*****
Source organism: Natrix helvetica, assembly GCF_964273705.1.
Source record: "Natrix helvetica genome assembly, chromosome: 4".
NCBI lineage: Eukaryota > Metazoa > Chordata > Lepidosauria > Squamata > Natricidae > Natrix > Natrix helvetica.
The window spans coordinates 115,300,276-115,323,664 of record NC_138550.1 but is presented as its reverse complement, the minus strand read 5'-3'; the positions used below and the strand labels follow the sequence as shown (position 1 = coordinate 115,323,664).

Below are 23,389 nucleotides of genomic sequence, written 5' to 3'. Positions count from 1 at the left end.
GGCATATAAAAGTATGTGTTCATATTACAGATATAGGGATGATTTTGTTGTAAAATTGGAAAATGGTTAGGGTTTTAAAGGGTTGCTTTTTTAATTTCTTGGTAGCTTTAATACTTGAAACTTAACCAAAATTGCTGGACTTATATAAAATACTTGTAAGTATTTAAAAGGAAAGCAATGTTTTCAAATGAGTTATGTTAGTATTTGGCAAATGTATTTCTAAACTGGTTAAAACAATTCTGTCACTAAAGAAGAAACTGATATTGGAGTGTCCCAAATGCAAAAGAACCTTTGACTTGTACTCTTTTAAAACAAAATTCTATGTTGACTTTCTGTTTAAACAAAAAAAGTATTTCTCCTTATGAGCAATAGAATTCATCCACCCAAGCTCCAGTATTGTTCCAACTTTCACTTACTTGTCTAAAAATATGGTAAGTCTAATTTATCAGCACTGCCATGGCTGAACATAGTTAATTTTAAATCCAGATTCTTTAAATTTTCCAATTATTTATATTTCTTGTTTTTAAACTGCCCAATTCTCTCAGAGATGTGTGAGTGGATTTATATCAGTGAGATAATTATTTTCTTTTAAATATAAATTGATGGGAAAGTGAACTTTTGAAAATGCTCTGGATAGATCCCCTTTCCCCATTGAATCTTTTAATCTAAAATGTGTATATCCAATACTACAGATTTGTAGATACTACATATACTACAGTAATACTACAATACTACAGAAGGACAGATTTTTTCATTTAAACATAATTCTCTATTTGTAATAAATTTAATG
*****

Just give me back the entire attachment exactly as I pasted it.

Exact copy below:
Source organism: Natrix helvetica, assembly GCF_964273705.1.
Source record: "Natrix helvetica genome assembly, chromosome: 4".
NCBI lineage: Eukaryota > Metazoa > Chordata > Lepidosauria > Squamata > Natricidae > Natrix > Natrix helvetica.
The window spans coordinates 115,300,276-115,323,664 of record NC_138550.1 but is presented as its reverse complement, the minus strand read 5'-3'; the positions used below and the strand labels follow the sequence as shown (position 1 = coordinate 115,323,664).

Below are 23,389 nucleotides of genomic sequence, written 5' to 3'. Positions count from 1 at the left end.
GGCATATAAAAGTATGTGTTCATATTACAGATATAGGGATGATTTTGTTGTAAAATTGGAAAATGGTTAGGGTTTTAAAGGGTTGCTTTTTTAATTTCTTGGTAGCTTTAATACTTGAAACTTAACCAAAATTGCTGGACTTATATAAAATACTTGTAAGTATTTAAAAGGAAAGCAATGTTTTCAAATGAGTTATGTTAGTATTTGGCAAATGTATTTCTAAACTGGTTAAAACAATTCTGTCACTAAAGAAGAAACTGATATTGGAGTGTCCCAAATGCAAAAGAACCTTTGACTTGTACTCTTTTAAAACAAAATTCTATGTTGACTTTCTGTTTAAACAAAAAAAGTATTTCTCCTTATGAGCAATAGAATTCATCCACCCAAGCTCCAGTATTGTTCCAACTTTCACTTACTTGTCTAAAAATATGGTAAGTCTAATTTATCAGCACTGCCATGGCTGAACATAGTTAATTTTAAATCCAGATTCTTTAAATTTTCCAATTATTTATATTTCTTGTTTTTAAACTGCCCAATTCTCTCAGAGATGTGTGAGTGGATTTATATCAGTGAGATAATTATTTTCTTTTAAATATAAATTGATGGGAAAGTGAACTTTTGAAAATGCTCTGGATAGATCCCCTTTCCCCATTGAATCTTTTAATCTAAAATGTGTATATCCAATACTACAGATTTGTAGATACTACATATACTACAGTAATACTACAATACTACAGAAGGACAGATTTTTTCATTTAAACATAATTCTCTATTTGTAATAAATTTAATG